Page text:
N.C. Democratic Party chairwoman Patsy Keever is trying to replace former longtime state labor commissioner John Brooks as chairman of the panel that handles disputes within the party.
Keever said this week that she’s appointed Ryan Butler, president of the LGBT Democrats, to lead the party’s Council of Review.
Brooks, however, said Keever doesn’t have the power to kick him off the council, and he says he’s still the chairman. It’s the latest example of the often public infighting that’s plagued the state Democratic Party in recent years.
Brooks was the state commissioner of labor from 1977 to 1993. He ran unsuccessfully for the post in 2012.
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“There is an attempt to usurp the authority of the Council of Review by the new chair of the party, but it is not in keeping with the requirements” of the party’s by-laws, Brooks said.
Brooks points to a provision in the bylaws – known as the party’s Plan of Organization– that requires a vote by the state executive council to remove members of the Council of Review. The executive council includes dozens of party leaders.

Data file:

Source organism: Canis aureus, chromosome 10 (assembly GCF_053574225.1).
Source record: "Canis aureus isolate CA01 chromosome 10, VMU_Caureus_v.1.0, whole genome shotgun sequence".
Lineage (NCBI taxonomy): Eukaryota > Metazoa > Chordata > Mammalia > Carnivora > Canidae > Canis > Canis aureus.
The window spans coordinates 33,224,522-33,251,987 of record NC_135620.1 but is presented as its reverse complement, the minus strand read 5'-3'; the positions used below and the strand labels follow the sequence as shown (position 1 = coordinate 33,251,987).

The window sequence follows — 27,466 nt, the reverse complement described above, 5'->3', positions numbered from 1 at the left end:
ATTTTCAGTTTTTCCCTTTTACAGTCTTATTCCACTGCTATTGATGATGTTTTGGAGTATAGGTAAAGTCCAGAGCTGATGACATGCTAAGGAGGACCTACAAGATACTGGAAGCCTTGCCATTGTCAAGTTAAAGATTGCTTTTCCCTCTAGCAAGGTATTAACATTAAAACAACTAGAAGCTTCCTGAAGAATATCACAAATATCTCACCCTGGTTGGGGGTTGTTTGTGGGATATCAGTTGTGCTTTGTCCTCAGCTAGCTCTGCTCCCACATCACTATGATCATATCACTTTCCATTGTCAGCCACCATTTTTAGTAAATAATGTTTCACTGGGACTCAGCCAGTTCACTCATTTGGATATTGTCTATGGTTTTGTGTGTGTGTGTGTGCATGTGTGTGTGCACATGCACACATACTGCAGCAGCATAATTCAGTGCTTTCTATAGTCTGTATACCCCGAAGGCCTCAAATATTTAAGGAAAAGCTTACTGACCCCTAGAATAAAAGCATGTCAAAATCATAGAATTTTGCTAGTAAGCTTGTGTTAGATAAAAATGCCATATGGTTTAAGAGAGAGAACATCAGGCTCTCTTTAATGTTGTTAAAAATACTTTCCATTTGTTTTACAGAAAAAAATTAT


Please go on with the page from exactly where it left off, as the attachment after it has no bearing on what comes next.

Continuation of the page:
The bylaws say removal is only possible when a council member is “disloyal to the party, has refused or failed to perform his or her duties, or is guilty of any misconduct.” Brooks’ term doesn’t expire until 2016.
Ford Porter, a spokesman for the party, said Keever won’t comment on “internal party matters,” but he issued a statement about the change.
“Patsy Keever has brought great energy into the NCDP and is building a team to make the party stronger and more competitive,” Porter said. “Per the Plan of Organization, there are four appointments to the Council Of Review by the chair. Ryan Butler was appointed to the COR, then appointed chair.”
Brooks says the dispute stems from a recent ruling by the Council of Review. The council removed Chris Hardee as chairman for the Third Congressional District following a complaint that he no longer lives within the district. Hardee was represented at the hearing by Wake County Commissioner John Burns, and the council scheduled another hearing Sunday to determine if Hardee was truthful under oath, Brooks said.
“That’s still an outstanding issue to be considered by the Council of Review, and they want it covered up,” he said.
Brooks said he won’t step down unless the state executive council votes to remove him.